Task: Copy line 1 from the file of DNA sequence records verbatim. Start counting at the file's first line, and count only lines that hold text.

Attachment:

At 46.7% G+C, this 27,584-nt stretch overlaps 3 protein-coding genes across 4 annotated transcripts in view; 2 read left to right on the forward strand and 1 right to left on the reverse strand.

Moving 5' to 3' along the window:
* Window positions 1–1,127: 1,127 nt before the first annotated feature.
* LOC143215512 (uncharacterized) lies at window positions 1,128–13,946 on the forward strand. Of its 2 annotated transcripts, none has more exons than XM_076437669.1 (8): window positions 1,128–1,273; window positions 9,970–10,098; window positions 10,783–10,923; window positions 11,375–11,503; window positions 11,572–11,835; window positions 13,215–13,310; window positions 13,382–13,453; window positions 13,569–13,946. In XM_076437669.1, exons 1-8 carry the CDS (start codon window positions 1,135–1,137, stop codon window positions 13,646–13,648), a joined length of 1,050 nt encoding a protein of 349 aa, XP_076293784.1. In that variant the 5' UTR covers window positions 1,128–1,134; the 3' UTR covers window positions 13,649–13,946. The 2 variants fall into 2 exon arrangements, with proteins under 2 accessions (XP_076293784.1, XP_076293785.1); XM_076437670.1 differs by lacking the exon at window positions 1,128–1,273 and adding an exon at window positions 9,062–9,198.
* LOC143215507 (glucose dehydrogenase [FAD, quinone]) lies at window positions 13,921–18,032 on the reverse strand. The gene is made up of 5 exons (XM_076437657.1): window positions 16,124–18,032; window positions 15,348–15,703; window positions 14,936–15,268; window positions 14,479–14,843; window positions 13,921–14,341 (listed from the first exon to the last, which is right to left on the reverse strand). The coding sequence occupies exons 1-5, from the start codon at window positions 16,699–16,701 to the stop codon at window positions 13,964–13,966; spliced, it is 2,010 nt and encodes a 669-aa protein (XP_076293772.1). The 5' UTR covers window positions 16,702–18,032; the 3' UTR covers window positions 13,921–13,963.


At 46.7% G+C, this 27,584-nt stretch overlaps 3 protein-coding genes across 4 annotated transcripts in view; 2 read left to right on the forward strand and 1 right to left on the reverse strand.